(d) The approach proposed by the House, which relies on precedents that did not involve the President's papers, fails to take adequate account of the significant separation of powers issues raised by congressional subpoenas for the President's information. The House's approach would leave essentially no limits on the congressional power to subpoena the President's personal records. A limitless subpoena power could transform the established practice of the political branches and allow Congress to aggrandize itself at the President's expense. These separation of powers concerns are unmistakably implicated by the subpoenas here, which represent not a run-of-the-mill legislative effort but rather a clash between rival branches of government over records of intense political interest for all involved. The inter-branch conflict does not vanish simply because the subpoenas seek personal papers or because the President sued in his personal capacity. Nor are separation of powers concerns less palpable because the subpoenas were issued to third parties. Pp. 14-18.

(e) Neither side identifies an approach that adequately accounts for these weighty separation of powers concerns. A balanced approach is necessary, one that takes a "considerable impression" from "the practice of the government," McCulloch v. Maryland, 4 Wheat. 316, 401, and "resist[s]" the "pressure inherent within each of the separate Branches to exceed the outer limits of its power," INS v. Chadha, 462 U.S. 919, 951. In assessing whether a subpoena directed at the President's personal information is "related to, and in furtherance of, a legitimate task of the Congress," Watkins, 354 U.S., at 187, courts must take adequate account of the separation of powers principles at stake, including both the significant legislative interests of Congress and the unique position of the President.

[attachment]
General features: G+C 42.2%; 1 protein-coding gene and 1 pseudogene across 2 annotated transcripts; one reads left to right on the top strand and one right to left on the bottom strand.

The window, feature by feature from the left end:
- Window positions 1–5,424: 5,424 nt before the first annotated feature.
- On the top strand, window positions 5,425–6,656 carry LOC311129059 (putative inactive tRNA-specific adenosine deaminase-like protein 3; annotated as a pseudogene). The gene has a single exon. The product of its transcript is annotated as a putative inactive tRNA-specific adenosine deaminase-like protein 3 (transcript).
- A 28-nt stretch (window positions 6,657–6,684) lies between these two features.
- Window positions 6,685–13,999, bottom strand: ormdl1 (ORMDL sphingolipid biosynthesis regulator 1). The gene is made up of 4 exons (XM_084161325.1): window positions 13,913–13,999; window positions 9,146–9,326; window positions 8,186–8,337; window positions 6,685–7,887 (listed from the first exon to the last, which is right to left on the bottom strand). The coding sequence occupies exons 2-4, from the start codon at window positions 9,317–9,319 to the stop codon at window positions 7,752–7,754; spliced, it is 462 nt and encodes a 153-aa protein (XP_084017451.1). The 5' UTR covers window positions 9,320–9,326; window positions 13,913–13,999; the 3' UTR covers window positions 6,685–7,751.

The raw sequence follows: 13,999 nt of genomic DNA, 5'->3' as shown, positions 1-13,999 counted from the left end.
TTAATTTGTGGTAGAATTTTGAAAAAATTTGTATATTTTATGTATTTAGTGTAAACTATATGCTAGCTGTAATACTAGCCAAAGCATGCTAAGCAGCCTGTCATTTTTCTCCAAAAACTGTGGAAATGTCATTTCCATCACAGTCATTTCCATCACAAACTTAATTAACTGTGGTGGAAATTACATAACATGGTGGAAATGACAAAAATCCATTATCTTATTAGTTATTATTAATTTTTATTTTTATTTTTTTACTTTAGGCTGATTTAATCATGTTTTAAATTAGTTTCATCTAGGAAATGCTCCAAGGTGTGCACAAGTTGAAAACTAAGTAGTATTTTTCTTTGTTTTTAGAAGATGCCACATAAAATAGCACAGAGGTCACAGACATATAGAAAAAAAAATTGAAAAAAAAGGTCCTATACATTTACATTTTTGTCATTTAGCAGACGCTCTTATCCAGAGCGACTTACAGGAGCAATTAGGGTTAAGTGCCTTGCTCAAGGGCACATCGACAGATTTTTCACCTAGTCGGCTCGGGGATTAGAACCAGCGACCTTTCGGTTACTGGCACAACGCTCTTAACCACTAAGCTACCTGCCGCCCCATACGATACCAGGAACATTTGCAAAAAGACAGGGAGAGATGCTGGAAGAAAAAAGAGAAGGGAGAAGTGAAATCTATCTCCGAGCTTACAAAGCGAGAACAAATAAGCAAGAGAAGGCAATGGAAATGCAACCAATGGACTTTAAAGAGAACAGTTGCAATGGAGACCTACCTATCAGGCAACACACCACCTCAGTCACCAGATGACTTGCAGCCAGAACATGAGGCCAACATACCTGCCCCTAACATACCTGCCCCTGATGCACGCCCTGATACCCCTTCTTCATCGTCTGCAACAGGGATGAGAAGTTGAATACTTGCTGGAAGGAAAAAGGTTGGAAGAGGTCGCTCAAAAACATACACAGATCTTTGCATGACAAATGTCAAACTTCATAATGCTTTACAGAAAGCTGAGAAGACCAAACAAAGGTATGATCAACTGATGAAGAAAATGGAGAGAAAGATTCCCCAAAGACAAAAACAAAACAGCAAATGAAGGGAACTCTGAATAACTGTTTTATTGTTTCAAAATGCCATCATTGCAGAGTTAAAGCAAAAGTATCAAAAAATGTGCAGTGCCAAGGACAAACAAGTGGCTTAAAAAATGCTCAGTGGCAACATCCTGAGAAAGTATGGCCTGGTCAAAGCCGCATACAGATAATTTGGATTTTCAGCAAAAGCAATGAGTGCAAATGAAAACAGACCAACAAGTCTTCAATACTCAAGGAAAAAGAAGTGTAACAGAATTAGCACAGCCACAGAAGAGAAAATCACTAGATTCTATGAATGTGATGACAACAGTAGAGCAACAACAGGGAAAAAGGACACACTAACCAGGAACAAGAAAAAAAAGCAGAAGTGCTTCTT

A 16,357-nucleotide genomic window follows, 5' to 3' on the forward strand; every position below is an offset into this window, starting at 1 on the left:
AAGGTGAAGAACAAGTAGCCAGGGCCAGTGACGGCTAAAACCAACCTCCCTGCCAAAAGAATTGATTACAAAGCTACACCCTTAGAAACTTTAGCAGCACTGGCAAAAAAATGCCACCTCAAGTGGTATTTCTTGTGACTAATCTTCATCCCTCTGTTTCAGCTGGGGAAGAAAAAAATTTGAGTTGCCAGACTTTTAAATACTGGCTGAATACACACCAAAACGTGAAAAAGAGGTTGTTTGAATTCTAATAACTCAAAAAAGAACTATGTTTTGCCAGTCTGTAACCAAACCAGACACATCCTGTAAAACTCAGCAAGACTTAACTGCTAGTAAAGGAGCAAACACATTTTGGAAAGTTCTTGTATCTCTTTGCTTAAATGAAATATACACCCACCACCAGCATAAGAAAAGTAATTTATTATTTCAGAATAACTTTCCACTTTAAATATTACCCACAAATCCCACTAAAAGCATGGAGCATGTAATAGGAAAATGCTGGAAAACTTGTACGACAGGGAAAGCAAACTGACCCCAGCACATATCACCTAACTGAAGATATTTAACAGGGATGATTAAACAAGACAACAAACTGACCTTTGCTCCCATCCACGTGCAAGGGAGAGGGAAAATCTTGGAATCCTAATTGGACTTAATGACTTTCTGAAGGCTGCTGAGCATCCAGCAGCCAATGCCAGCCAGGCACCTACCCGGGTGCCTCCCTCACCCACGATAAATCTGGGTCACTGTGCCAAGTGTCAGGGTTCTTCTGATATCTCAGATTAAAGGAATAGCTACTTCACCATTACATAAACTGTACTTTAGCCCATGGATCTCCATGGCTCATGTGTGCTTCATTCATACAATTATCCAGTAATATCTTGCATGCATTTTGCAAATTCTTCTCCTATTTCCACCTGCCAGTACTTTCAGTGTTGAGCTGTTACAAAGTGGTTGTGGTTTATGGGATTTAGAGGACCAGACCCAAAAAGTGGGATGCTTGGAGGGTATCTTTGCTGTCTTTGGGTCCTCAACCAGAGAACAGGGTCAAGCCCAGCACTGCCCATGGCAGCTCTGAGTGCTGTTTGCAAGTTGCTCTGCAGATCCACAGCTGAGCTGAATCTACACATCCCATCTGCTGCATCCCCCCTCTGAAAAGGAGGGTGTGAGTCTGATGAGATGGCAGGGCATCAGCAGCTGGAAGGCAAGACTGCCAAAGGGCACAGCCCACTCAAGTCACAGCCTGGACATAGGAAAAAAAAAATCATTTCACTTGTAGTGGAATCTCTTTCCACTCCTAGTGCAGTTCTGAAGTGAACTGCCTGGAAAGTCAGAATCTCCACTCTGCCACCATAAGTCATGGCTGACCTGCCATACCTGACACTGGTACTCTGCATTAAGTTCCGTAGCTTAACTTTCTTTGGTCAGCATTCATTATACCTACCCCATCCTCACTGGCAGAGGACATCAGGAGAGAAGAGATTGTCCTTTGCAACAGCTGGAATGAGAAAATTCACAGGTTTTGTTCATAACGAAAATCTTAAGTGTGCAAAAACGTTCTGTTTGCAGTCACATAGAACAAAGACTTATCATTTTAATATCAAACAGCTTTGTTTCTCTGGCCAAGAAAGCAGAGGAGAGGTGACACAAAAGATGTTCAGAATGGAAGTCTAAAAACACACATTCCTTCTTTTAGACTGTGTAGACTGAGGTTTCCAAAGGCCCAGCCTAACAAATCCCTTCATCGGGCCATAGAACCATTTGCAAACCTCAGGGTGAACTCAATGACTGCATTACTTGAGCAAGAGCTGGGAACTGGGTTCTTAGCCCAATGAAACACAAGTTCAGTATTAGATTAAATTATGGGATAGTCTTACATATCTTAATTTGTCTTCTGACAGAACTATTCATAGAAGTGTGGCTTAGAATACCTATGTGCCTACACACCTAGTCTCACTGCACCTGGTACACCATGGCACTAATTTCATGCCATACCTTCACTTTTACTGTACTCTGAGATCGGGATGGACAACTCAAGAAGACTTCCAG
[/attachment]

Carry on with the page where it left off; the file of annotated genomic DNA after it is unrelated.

Several special considerations inform this analysis. First, courts should carefully assess whether the asserted legislative purpose warrants the significant step of involving the President and his papers. "'[O]ccasion[s] for constitutional confrontation between the two branches' should be avoided whenever possible." Cheney v. United States Dist. Court for D. C, 542 U.S. 367, 389-390 (quoting Nixon, 418 U.S., at 692). Congress may not rely on the President's information if other sources could reasonably provide Congress the information it needs in light of its particular legislative objective. Second, to narrow the scope of possible conflict between the branches, courts should insist on a subpoena no broader than reasonably necessary to support Congress's legislative objective. The specificity of the subpoena's request "serves as an important safeguard against...